Have you ever been accused of nagging too much?
Do you know anyone who nags all the time?
Dictionary.com defines nag as: to annoy or irritate (a person) with persistent fault finding or continuous urging.
Nagging according to the Urban Dictionary is: “A form of moaning: primarily used by women to complain about nearly anything and everything.” Sounds like a definition only a man could come up with.
Curiosity got the best of me and I decided to research what the Bible says about nagging. Believe it or not it mentions nagging or quarrelsome seven times. Four of the seven refer to a quarrelsome wife, so heads up ladies. Here are the four mentioned.
· Proverbs 21:9 and 25:24 (ESV) - It is better to live in a corner of the housetop than in a house shared with a quarrelsome wife.
· Proverbs 21:19 (ESV) - It is better to live in a desert land than with a quarrelsome and fretful woman.
· Proverbs 27:15 (ESV) - A continual dripping on a rainy day and a quarrelsome wife are alike.;
Wow, nothing is mentioned about a quarrelsome or nagging husband, only the wife seems to be an issue. Either way, I’m sure I would be bothered by a nagging husband. These scriptures demonstrate that a man prefers peace even at the price of physical discomfort. It is suggested that a man would be better of living in the desert or on the corner of the roof rather than with a nagging woman. I had to laugh because my husband has a fear of heights and has gotten stuck on the roof twice trying to hang Christmas lights before I started bugging him about getting it done.
In expanding on these scriptures, Matthew Henry’s Bible Commentary states “what a great affliction it is to a man to have a brawling scolding woman as a wife, who upon every occasion, and often upon no occasion, breaks into a passion, and chides either him or those about her, is fretful to herself and furious to her children and servants, and, is both vexatious to her husband.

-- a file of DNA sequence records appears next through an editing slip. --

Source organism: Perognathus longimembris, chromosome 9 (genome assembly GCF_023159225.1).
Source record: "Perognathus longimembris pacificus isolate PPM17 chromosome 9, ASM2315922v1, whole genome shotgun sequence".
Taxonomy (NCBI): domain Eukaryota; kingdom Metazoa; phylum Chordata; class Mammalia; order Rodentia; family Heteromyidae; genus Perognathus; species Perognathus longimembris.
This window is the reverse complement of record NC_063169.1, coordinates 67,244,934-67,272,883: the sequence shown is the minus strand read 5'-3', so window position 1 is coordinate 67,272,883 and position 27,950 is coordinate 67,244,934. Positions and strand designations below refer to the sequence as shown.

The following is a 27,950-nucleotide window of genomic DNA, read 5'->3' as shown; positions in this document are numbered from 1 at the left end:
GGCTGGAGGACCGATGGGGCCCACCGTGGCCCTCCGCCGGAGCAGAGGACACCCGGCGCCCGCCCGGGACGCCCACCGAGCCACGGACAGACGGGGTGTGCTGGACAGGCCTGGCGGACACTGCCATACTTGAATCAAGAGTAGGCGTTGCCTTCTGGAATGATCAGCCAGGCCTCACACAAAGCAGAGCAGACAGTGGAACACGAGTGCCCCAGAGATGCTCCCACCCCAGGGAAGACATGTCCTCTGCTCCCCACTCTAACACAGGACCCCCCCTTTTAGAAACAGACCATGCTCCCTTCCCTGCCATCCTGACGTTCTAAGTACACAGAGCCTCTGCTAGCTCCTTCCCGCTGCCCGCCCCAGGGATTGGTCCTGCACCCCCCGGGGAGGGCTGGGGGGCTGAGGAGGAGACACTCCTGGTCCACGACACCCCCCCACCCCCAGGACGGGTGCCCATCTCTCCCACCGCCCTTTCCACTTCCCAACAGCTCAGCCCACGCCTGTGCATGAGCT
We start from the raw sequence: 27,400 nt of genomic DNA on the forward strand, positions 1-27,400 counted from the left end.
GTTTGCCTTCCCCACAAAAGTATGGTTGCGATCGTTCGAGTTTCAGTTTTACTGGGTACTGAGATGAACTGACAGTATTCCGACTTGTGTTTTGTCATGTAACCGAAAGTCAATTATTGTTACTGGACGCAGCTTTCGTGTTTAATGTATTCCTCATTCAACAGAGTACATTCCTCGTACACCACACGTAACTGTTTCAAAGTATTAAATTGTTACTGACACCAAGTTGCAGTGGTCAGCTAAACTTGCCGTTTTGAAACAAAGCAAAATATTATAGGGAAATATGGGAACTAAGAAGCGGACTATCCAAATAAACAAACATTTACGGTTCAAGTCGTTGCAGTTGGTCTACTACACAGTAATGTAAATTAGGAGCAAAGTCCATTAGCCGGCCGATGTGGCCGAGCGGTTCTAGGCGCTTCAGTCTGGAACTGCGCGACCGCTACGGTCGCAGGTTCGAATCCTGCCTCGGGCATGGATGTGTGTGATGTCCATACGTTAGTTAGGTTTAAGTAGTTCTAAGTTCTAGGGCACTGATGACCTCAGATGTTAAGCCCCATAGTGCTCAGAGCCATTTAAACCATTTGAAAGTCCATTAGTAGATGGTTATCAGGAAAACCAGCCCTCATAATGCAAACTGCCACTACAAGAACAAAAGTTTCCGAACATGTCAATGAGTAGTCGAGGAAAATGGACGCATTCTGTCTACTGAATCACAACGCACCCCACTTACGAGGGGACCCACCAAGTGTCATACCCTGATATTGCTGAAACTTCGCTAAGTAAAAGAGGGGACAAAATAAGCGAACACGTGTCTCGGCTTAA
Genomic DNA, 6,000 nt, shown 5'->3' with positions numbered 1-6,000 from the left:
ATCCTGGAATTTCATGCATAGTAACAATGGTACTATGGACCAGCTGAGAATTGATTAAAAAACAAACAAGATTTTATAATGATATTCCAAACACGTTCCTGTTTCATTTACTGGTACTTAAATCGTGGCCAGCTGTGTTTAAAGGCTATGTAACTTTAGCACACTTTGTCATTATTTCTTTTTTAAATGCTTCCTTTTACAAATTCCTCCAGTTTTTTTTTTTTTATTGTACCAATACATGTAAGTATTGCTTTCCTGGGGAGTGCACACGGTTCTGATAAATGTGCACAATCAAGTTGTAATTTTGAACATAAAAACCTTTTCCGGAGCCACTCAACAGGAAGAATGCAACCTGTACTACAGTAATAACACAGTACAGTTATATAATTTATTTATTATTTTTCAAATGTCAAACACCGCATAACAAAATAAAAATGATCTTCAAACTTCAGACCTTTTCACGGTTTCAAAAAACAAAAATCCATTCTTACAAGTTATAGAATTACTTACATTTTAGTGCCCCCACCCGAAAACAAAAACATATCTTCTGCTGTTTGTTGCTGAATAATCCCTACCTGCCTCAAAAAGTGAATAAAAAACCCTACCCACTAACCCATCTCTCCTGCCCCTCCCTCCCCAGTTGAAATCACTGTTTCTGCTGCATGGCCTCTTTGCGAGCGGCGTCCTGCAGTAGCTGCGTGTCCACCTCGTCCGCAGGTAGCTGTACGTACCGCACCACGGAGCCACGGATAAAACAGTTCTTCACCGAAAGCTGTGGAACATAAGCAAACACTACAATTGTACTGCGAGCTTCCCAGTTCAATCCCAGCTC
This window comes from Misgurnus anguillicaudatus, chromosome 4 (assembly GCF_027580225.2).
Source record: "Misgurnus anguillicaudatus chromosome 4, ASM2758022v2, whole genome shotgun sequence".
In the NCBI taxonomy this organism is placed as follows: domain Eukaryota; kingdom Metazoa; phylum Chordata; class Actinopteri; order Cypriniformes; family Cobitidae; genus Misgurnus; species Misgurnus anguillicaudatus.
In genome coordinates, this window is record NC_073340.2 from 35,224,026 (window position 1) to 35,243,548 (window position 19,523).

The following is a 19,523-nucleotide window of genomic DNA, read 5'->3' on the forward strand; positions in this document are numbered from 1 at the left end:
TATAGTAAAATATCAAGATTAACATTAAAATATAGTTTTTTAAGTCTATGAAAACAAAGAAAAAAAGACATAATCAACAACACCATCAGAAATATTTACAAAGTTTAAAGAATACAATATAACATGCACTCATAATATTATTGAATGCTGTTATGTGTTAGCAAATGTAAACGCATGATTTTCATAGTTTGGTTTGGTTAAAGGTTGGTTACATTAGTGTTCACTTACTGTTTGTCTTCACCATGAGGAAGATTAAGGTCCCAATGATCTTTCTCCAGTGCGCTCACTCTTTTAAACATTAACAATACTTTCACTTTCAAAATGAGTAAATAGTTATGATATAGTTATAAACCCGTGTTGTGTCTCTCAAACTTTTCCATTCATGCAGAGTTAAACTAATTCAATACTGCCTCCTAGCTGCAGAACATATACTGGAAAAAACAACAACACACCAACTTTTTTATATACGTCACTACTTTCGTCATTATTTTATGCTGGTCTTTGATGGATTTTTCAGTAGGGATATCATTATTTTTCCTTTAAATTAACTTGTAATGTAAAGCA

A nagging wife is even compared to an annoying drip. My husband has gotten out of the bed to stop a dripping faucet because it irritated him greatly. Early in our marriage as a stepfamily, I found myself asking him several times to tell his children something on my behalf. If I didn't think he was doing as I had asked, I would ask him again, with a little more high pitch in my voice. Even now he has mentioned that I don't ask one question, I rapidly fire them off. Uh oh, is he secretly accusing me of nagging? I better check that out.
So what’s the solution when we need to get information from our spouses or get some things done? You know, if they would just do what they are supposed to do, we wouldn’t have to complain right? The answer is as simple as communication 101 for couples. Learn to communicate in a positive, non-accusatory tone of voice and don’t forget your body language. Remember, it’s not necessarily what you say, it’s how you say it. If you
speak in a tone of voice that indicates quarreling or repeat the same question
over and over or ask questions in a condescending manner you may be accused of
nagging. Better go check the roof.
Janice R Love, Author
First Lady, Mom, Stepmom and Divorce Ministry Coach